Supervisors vote to eliminate day-laborer ordinance

An ordinance created two years ago to address the problem of day laborers darting into traffic and their employers’ vehicles congesting the streets of North Fair Oaks will be taken off the books, San Mateo County supervisors decided by a unanimous vote Tuesday.

The vote followed a report by Deborah Torres, director of prevention and early intervention services for the county, detailing the accomplishments of the Day Worker Program at the Multicultural Institute.

The program, which contracted with the county in 2006, has reduced complaints about day laborers to law enforcement by 67 percent, according to a county report.

The program also exceeded the goals set for it by county officials more than two years ago, registering 104 day laborers for work and matching 35 percent with jobs.

“For some, we may never really achieve success, but we have made great strides to incorporate the day workers into the North Fair Oaks community,” Supervisor Rose Jacobs Gibson said.

The Day Worker Program, Jacobs Gibson said, reduces traffic and loitering by deploying street outreach workers who match day laborers with employers and maintaining contact with both through cell phones and Internet access.

Beto Chavez, whose family owns Chavez Supermarket in the North Fair Oaks neighborhood, said the laborers are no longer a problem for his business.

“They’re more respectful of the customers and they’re more civil in the way they look for work,” he said.

Supervisor Rich Gordon said he initially had some concerns about voting to add a sunset clause to the ordinance that would allow it to expire June 30. Gordon said he was worried that if problems arose in the future, it would be difficult to readopt the ordinance.

San Mateo County Sheriff’s Office Capt. Trisha Sanchez, however, said workers and motorists could be cited for problem behavior under existing codes.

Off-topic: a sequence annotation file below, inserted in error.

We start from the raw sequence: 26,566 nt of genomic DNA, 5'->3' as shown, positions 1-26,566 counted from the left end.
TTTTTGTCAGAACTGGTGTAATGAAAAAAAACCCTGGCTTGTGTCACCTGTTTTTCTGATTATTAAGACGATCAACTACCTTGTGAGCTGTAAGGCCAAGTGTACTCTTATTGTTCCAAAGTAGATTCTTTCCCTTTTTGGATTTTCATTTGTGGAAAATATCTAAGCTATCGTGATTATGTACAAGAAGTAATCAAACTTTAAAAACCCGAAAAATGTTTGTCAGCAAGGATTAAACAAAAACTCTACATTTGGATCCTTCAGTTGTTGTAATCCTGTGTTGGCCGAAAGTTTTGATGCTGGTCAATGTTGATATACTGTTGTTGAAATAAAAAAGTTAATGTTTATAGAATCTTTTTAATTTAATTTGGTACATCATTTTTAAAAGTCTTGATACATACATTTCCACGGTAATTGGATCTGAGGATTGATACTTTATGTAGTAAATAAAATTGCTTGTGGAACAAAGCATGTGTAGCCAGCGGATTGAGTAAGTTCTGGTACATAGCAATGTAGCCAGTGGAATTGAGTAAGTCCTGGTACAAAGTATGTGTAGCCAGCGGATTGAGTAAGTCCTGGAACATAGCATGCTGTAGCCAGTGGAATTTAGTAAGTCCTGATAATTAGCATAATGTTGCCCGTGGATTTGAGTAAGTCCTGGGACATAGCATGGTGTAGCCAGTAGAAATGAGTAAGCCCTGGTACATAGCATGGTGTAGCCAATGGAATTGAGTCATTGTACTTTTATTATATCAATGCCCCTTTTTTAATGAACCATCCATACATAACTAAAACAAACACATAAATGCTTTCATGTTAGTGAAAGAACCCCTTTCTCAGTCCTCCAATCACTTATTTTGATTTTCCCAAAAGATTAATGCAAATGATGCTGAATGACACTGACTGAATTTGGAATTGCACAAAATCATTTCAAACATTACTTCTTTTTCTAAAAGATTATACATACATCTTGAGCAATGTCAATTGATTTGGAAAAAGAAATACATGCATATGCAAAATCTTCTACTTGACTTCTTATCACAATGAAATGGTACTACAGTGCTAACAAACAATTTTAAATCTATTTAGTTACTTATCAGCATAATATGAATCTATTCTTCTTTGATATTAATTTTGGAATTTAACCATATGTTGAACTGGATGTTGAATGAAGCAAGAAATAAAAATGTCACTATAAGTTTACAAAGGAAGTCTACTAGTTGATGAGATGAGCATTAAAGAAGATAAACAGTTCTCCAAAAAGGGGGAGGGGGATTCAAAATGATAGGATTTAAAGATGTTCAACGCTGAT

tbarak@examiner.com

Bay Area NewsGovernment & PoliticsLocalPolitics

If you find our journalism valuable and relevant, please consider joining our Examiner membership program.
Find out more at www.sfexaminer.com/join/

Just Posted

Recology executives have acknowledged overcharging city ratepayers. (Mira Laing/2017 Special to S.F. Examiner)
Recology to repay $95M in overcharged garbage fees, city attorney says

San Francisco’s waste management company has agreed to return some $95 million… Continue reading

A construction worker watches a load for a crane operator at the site of the future Chinatown Muni station for the Central Subway on Tuesday, March 3, 2021. (Sebastian Miño-Bucheli / Special to the S.F. Examiner)
Major construction on Central Subway to end by March 31

SFMTA board approves renegotiated contract with new deadline, more contractor payments

Neighbors and environmental advocates have found the Ferris wheel in Golden Gate Park noisy and inappropriate for its natural setting. <ins>(</ins>
Golden Gate Park wheel wins extension, but for how long?

Supervisors move to limit contract under City Charter provision requiring two-thirds approval

San Francisco school teachers and staff will be able to get vaccinations without delay with the recent distribution of priority codes. 
Shutterstock
SF distributes vaccine priority codes to city schools

San Francisco has received its first vaccine priority access codes from the… Continue reading

COVID restrictions have prompted a benefit or two, such as empty streets in The City. <ins>(Kevin N. Hume/S.F. Examiner)</ins>
Taking the scenic route through a pandemic

Streets of San Francisco are pleasantly free of traffic

Most Read